“Eustachio!” Corcetta shreiked impatiently. “Do you need me to show you where it is?” She seethed as she stomped from the room to assist her husband. Jacopo was glad for the momentary reprieve.
“Don’t mind her.” Zio Lazarro whispered, sensing the boy’s ill ease. “She’s like a wounded dog, snapping at anything that comes by. That way, no one can get close enough to see how weak she really is.” He punctuated the words with gnashing jaws and a few wild howls that would no doubt require explanation upon his sister’s return.
Jacopo laughed, for a moment forgetting his sorrow in Lazarro’s antics.
“Can they really come back?” The boy finally asked.
Neither Aishe nor Lazarro were eager to volunteer a reply. Jacopo’s eyes darted back and forth between their faces, trying to read an answer from their furrowed brows and pursed lips. Lazarro gently set his nephew down. He crouched before the child for a moment, drawing a finger to his lips, begging his silence. Jacopo watched as Lazarro reached into his pocket, and pulled out a small leather sack. He stood, gingerly lifted Nana’s head and sprinkled a bit of the sparkling crystalline substance from within.
“Salt.” Aishe crouched down and whispered this single word as an answer to the questions in her nephew’s eyes.
“It confuses the dead, keeps them from trying to find their way back home.” Lazarro explained as he stuffed the sack back into his pocket, craning his neck to assure his sister was still well off. “It’s an old superstition but…”
“You wouldn’t want Nana to come back as a coxano would you?” Aishe asked of her nephew.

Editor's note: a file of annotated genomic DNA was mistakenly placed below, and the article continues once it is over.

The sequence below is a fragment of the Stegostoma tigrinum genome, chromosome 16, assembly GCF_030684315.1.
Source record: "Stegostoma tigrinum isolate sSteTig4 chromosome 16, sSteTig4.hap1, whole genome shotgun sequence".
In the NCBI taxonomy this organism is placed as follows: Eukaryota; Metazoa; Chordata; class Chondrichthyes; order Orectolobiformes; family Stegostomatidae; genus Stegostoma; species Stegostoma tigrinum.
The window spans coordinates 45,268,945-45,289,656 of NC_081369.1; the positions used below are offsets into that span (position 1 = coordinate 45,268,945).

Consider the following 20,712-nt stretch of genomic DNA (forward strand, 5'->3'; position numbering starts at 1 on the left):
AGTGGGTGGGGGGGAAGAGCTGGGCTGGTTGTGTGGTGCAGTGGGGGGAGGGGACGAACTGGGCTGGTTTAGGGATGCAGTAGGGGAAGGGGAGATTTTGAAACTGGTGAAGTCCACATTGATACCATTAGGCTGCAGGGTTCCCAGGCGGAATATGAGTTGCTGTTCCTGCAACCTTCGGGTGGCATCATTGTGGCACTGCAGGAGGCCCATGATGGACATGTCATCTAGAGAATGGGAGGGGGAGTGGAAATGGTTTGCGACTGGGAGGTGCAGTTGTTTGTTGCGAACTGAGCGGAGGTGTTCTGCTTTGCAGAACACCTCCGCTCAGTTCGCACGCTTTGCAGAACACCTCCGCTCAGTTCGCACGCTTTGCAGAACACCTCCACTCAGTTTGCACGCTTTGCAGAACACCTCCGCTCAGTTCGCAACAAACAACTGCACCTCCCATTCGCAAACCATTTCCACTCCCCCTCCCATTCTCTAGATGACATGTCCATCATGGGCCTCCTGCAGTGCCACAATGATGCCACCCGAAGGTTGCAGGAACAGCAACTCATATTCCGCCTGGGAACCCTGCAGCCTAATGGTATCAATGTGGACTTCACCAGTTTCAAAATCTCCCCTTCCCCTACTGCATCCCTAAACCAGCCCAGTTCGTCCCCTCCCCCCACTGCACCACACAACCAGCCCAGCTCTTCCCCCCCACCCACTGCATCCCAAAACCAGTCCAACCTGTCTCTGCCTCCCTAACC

“Coxano.” The boy tasted the strangeness of this word on his tongue. Though it was a relic of his aunt’s former life it’s meaning was immediately clear. A ghost, the dead caught between this world and the next.
“Then the dead really do come back?” Jacopo whispered the words as if they were a secret, which was at once too beautiful and too dreadful to be carelessly revealed.
Aishe nodded. “I met one once, when I was young.”
Jacopo did what he could to mask the feverish excitement rising within him. “Were you scared?”
She shook her head, eyes cast down as the memory was reborn upon the stage of her mind. “It saved my life…he…it” The memory dredged up a sad sort of smile from within her. Her movements became unguarded, and Jacopo watched as she traced a finger along the cruel, puckered scar she now wore about her throat, one of the adornments of her former life she had been unable to shed.
“Then why wouldn’t you want them to come back?” Jacopo puzzled, his eyes transfixed on the vicious rake. He’d wondered before how she’d won this gory prize but had been told it was rude to ask such things.
“Because it isn’t fair for them to be trapped like that.” Lazarro took up the reigns of this conversation, his wife having found her tongue halted. “Spirits need to move on.”
“Do you think my mother will come back?” Jacopo asked with all the swelling hope of childhood resting firmly upon the backbone of this desperate utterance.
“Jacopo, don’t you listen to that dirty old gypsy’s lies!” Zia Corcetta bellowed, announcing her return with thunderous tumult.
Jacopo couldn’t help but notice how quick Corcetta was to tuck the pipe away in the coffin, how relieved she was to be freed from it’s burden. It all confirmed in his mind that Aishe’s words were far from lies.
It was at that moment a small seed of hope, long dormant in the ruin of his life, awoke within him. He made a secret vow to himself that he’d never use salt again. It was a oath vested on the thin hope that his mother might be among the wandering dead, seeking her way back to him. If a lost pipe might summon the departed, then surely a lost son would prove a potent lure indeed.